Teamsters celebrate Black History Month
(Source: International Brotherhood of Teamsters website, February 1, 2013)
WASHINGTON, D.C. — The contributions of black members to the success of the Teamsters Union are numerous, varied and as old as the union itself. Black team drivers attended the first Convention in 1903 and were active in all aspects of the union—including leadership—from the beginning. That commitment remains strong today.
The Teamsters Union has traditionally been ahead of other unions in terms of the treatment of minority members, calling for “no color line” in the union as early as 1906, and began actively seeking to organize black men and women. That foundation of equality led black members to become strong advocates for civil rights and other social justice causes through the years.
Black members are an integral part of the legacy the Teamsters Union has created for working families over the last century. Whether serving as the first black milkman, a soldier defending freedom, a Rosie the Riveter on the home front in World War II, or traveling to Washington, D.C. to march with Dr. Martin Luther King Jr. or serve on a D.R.I.V.E. delegation, the experiences and achievements of black Teamsters have made a difference and deserve to be recognized.
General President Emeritus James R. Hoffa (who was born 100 years ago this month) was strongly opposed to segregation of any kind and chose to forfeit prospective members rather than abandon the principles of the union. At one point in the 1950s, he and Vice President Harold Gibbons traveled to New Orleans to lead an organizing campaign at a chemical plant but were stonewalled by white workers demanding a separate local for black workers. Hoffa refused, knowing they would lose the election because of the decision. Hoffa was angry about the loss but felt the union was better off without such racist members. “We don’t need ‘em,” he said. “Their way is not the Teamster way.”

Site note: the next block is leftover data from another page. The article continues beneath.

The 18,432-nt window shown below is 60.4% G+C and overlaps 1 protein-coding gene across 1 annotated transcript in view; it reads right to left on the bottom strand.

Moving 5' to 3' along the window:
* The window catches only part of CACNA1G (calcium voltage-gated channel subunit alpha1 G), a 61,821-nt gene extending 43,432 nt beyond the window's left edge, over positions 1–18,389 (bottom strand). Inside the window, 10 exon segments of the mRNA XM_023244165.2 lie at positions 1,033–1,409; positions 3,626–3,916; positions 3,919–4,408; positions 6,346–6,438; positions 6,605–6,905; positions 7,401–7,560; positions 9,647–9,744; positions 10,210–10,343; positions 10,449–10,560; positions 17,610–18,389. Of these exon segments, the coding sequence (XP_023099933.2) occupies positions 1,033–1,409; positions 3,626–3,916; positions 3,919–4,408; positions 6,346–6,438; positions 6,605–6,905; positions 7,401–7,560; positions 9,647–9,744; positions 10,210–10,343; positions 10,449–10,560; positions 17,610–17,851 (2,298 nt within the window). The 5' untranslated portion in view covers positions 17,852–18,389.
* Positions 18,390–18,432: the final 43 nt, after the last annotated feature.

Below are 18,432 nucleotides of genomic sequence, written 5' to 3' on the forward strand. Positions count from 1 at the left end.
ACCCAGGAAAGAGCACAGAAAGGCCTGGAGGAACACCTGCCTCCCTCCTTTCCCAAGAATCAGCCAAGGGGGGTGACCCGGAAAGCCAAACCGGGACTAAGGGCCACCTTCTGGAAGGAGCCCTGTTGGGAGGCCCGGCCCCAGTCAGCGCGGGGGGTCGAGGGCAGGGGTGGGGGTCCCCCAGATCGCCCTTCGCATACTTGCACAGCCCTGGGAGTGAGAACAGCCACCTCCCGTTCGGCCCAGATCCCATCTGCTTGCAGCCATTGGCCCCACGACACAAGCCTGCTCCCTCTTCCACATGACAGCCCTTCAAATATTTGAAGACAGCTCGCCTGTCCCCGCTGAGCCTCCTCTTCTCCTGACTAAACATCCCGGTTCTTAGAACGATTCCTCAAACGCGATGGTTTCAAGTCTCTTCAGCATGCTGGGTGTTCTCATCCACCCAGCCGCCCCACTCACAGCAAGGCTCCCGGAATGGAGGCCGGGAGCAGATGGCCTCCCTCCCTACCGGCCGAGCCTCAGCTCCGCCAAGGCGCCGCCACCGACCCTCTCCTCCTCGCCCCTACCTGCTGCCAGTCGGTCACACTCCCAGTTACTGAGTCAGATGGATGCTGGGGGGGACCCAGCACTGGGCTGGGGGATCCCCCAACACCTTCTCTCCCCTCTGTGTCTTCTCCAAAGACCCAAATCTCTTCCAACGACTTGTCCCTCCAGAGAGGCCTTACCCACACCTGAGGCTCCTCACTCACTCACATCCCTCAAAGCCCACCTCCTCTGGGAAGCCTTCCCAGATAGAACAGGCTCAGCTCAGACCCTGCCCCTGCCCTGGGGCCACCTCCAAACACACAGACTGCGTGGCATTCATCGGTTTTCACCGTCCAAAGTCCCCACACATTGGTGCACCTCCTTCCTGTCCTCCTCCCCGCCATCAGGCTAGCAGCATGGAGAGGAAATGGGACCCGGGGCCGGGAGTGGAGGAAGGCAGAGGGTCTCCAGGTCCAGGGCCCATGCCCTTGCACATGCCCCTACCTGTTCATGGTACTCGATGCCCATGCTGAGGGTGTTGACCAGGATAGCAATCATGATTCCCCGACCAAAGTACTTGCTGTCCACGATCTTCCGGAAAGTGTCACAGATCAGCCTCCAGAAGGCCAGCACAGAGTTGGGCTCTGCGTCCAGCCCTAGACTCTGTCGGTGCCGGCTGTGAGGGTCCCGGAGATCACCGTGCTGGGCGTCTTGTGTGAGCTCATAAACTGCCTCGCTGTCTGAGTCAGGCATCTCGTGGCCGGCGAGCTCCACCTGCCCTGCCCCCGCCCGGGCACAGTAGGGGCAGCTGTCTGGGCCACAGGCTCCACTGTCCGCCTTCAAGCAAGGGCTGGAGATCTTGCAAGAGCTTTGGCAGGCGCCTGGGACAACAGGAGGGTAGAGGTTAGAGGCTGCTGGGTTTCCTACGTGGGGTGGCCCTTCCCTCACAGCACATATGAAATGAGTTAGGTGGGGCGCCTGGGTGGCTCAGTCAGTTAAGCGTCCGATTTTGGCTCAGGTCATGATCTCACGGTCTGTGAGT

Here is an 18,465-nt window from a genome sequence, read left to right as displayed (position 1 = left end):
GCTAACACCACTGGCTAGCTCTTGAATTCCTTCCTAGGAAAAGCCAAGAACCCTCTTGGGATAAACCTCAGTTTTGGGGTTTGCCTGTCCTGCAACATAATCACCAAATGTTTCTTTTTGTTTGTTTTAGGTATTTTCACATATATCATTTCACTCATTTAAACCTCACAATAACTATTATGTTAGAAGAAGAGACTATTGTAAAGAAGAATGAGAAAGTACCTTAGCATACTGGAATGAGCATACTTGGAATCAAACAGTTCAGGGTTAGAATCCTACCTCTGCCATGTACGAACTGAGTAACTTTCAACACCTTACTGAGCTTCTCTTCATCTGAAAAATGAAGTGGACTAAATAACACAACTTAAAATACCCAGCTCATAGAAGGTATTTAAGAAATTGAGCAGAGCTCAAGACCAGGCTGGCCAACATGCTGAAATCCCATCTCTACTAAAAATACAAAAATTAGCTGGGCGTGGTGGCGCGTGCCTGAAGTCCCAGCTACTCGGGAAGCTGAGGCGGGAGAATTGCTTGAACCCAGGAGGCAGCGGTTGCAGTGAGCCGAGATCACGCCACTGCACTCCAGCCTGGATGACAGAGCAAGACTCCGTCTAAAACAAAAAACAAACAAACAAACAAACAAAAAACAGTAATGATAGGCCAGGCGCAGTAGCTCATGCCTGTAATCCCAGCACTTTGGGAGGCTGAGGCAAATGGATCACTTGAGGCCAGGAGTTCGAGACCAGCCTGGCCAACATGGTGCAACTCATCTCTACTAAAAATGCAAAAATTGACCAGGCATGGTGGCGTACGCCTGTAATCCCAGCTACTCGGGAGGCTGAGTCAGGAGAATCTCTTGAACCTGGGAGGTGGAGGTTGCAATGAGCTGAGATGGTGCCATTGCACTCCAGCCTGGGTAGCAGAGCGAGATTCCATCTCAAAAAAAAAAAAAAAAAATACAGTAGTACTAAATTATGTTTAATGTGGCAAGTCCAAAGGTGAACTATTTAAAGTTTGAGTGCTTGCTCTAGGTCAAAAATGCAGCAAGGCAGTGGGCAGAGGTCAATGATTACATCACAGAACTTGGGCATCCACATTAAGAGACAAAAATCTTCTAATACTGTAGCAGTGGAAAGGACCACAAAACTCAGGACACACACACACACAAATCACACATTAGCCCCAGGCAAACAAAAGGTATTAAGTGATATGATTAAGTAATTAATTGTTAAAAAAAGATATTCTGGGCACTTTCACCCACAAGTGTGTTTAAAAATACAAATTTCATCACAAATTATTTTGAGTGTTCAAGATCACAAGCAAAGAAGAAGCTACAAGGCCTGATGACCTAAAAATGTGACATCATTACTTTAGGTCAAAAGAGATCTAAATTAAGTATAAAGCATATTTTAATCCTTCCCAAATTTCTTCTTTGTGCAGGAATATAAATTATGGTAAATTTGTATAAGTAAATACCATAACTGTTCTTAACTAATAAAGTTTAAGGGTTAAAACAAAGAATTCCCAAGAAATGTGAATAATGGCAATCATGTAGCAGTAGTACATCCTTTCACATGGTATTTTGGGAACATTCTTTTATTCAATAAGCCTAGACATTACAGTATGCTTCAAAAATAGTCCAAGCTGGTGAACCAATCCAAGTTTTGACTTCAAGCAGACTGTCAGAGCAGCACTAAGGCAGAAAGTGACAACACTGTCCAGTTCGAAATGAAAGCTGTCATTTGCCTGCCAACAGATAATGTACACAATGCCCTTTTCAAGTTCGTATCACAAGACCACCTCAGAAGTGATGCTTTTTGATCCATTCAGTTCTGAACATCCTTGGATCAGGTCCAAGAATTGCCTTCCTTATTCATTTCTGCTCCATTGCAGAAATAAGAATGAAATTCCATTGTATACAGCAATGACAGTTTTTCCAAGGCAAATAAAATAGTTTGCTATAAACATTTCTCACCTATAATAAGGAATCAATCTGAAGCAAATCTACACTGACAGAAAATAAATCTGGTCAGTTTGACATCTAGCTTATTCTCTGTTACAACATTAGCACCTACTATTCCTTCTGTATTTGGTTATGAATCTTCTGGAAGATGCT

The Teamsters Union salutes all those who have played a role, large or small in creating the unique and powerful history of Black Americans. As part of Black History Month we also celebrate our own members and the great contributions they have made to the Teamsters.
Information, interviews and articles from the past related to Black History Month will be posted during February.
Thursday, February 28, 2013